EFF MP Veronica Mente raised on a point of order.

"Chair, the member of the DA who just spoke of speculations and things of what she doesn't know, and lied to the House…" she said.

"That's not a point of order," said House chairperson Cedric Frolick.

"… Misleading the house, she must withdraw the word fascist," Mente continued.

Frolick said the reference to fascism was in relation to a political party and therefore not unparliamentary.

Steenhuisen then rose on a point of order and asked that Mente withdraw the comment that Ngwenya had lied to or misled the House.

Frolick asked Mente if she said Ngwenya lied.

"I said the member must stop – the black member in the white DA, racist DA – must stop lying and mislead[ing] the country," Mente said.

Frolick asked her to withdraw, but she refused and Frolick asked her to leave the House, which she did while the three other EFF MPs in the House followed her.

Ministerial pinkie

On Tuesday, before the fighting and when the EFF was still in a more jocular mood, Ndlozi suggested to Ramaphosa that he issues the ministers with a cellphone that doesn't take video and can't be hacked - a clear reference to embattled Home Affairs Minister Malusi Gigaba's leaked sex video.

Gigaba responded to Ndlozi by raising his pinky – a gesture some interpreted to be an insult regarding penis size. Minister of Small Business Lindiwe Zulu mimicked the gesture.

Gigaba's gesture was widely criticised and the next day, in a tweet he said that being provoked, combined with the strain he was under the previous 10 days, were not excuses for making the gesture.

He agreed with another tweet which said the gesture fed into a "toxic masculinity discourse"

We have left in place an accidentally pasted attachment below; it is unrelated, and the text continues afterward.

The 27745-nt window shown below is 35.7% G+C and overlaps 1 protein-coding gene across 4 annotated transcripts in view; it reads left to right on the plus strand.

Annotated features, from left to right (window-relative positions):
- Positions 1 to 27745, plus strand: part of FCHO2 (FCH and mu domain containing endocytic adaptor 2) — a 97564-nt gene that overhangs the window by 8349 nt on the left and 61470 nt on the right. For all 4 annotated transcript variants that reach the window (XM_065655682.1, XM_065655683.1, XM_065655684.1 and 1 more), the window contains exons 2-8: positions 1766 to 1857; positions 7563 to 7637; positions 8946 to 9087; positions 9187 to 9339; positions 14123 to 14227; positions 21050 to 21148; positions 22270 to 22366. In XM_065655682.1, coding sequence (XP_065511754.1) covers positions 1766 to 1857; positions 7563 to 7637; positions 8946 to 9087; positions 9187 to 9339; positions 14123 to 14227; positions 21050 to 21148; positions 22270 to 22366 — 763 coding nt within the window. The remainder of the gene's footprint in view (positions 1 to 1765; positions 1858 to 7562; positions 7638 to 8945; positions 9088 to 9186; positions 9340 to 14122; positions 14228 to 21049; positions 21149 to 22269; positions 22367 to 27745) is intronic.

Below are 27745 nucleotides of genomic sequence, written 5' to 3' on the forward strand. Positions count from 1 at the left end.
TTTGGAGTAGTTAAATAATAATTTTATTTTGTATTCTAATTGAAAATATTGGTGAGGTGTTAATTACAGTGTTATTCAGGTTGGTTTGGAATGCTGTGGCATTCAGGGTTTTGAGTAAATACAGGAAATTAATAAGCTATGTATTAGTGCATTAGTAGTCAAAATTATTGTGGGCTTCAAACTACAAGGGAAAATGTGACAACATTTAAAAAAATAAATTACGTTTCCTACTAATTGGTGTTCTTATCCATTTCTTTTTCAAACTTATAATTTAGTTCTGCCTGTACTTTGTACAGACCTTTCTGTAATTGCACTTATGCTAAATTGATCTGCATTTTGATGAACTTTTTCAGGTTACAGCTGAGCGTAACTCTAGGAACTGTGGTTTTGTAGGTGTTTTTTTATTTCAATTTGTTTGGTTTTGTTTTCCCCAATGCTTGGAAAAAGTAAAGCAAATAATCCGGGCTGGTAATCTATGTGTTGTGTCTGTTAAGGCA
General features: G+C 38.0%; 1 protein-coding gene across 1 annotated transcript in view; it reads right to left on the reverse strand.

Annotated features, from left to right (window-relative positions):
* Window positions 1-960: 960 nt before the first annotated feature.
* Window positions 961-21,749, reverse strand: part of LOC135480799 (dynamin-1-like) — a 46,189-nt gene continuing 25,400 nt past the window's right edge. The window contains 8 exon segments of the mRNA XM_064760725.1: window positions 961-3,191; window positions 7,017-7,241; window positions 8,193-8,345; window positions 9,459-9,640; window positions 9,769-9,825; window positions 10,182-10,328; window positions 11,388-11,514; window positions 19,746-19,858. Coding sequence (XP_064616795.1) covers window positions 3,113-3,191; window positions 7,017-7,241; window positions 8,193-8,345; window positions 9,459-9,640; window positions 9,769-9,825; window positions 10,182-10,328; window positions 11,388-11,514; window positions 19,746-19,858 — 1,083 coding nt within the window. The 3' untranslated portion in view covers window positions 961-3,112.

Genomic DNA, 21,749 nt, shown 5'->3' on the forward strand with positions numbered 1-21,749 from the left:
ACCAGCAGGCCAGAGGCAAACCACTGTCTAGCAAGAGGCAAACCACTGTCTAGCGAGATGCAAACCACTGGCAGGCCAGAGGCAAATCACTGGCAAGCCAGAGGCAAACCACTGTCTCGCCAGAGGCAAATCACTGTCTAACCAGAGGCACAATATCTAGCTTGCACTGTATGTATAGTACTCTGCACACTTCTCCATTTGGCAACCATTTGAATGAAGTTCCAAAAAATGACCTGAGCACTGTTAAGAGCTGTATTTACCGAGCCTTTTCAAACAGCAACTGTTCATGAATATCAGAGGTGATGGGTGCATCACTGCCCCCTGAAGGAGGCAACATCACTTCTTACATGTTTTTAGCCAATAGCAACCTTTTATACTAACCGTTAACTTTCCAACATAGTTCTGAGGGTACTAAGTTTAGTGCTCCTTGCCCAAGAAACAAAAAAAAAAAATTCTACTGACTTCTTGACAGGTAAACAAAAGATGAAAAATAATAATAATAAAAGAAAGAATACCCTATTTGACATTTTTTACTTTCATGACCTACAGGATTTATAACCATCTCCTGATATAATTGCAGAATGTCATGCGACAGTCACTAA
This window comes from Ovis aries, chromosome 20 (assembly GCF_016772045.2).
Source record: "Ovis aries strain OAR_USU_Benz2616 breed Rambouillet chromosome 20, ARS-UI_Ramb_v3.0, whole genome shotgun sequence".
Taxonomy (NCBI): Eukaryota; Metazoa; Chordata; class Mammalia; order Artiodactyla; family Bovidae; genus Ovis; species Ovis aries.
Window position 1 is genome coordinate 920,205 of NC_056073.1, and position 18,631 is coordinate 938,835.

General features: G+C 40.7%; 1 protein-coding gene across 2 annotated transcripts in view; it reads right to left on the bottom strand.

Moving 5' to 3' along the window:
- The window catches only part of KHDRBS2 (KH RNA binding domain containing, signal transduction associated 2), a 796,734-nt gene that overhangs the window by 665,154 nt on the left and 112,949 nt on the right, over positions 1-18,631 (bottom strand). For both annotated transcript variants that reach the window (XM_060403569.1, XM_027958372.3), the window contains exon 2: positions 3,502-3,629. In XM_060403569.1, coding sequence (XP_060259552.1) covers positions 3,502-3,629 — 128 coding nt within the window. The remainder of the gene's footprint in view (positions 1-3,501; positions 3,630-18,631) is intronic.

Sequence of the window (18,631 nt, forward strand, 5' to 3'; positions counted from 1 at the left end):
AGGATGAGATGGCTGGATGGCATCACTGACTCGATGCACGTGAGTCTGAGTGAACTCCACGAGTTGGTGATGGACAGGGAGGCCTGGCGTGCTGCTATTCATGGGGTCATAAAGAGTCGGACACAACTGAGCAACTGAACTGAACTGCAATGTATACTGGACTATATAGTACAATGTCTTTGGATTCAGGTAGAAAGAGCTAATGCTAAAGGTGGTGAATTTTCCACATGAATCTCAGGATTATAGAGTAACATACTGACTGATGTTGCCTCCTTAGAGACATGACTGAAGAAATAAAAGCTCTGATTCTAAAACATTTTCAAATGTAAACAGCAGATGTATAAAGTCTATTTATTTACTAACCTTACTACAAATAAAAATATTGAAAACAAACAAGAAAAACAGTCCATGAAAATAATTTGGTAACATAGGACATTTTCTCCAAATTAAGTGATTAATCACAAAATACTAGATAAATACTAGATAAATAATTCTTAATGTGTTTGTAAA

In November 2014, the National Assembly had a proper filibuster. For hours on end, opposition MPs raised hundreds of notices of motion in order to filibuster the adoption of the report on former president Jacob Zuma's state-sponsored home renovations. Unlike the Constitutional Court two years later, the report found Zuma did nothing wrong. 

Parliament has since adopted rules to prevent this kind of thing. 

As filibusters go, Thursday's in the Joint Constitutional Review Committee won't be one for the books.

The committee tasked with establishing whether the Constitution should be amended to allow expropriation without compensation. Last week, the committee decided that it would deal with its recommendations in this regard on Thursday.

Members of opposition parties who oppose an amendment – the DA, FF Plus and Cope – became finicky about the minutes of the committee's previous meetings.

Usually, the process of adopting minutes takes a few minutes, but on Thursday it dragged on for more than two hours.

And then the parties opposed to an amendment said they weren't ready.

The meeting was adjourned and they are expected to deal with the recommendations and adopt the report from Tuesday to Thursday.

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Read more on:    cope  |  da  |  eff  |  cyril ramaphosa  |  john steenhuisen  |  julius malema  |  cape town  |  parliament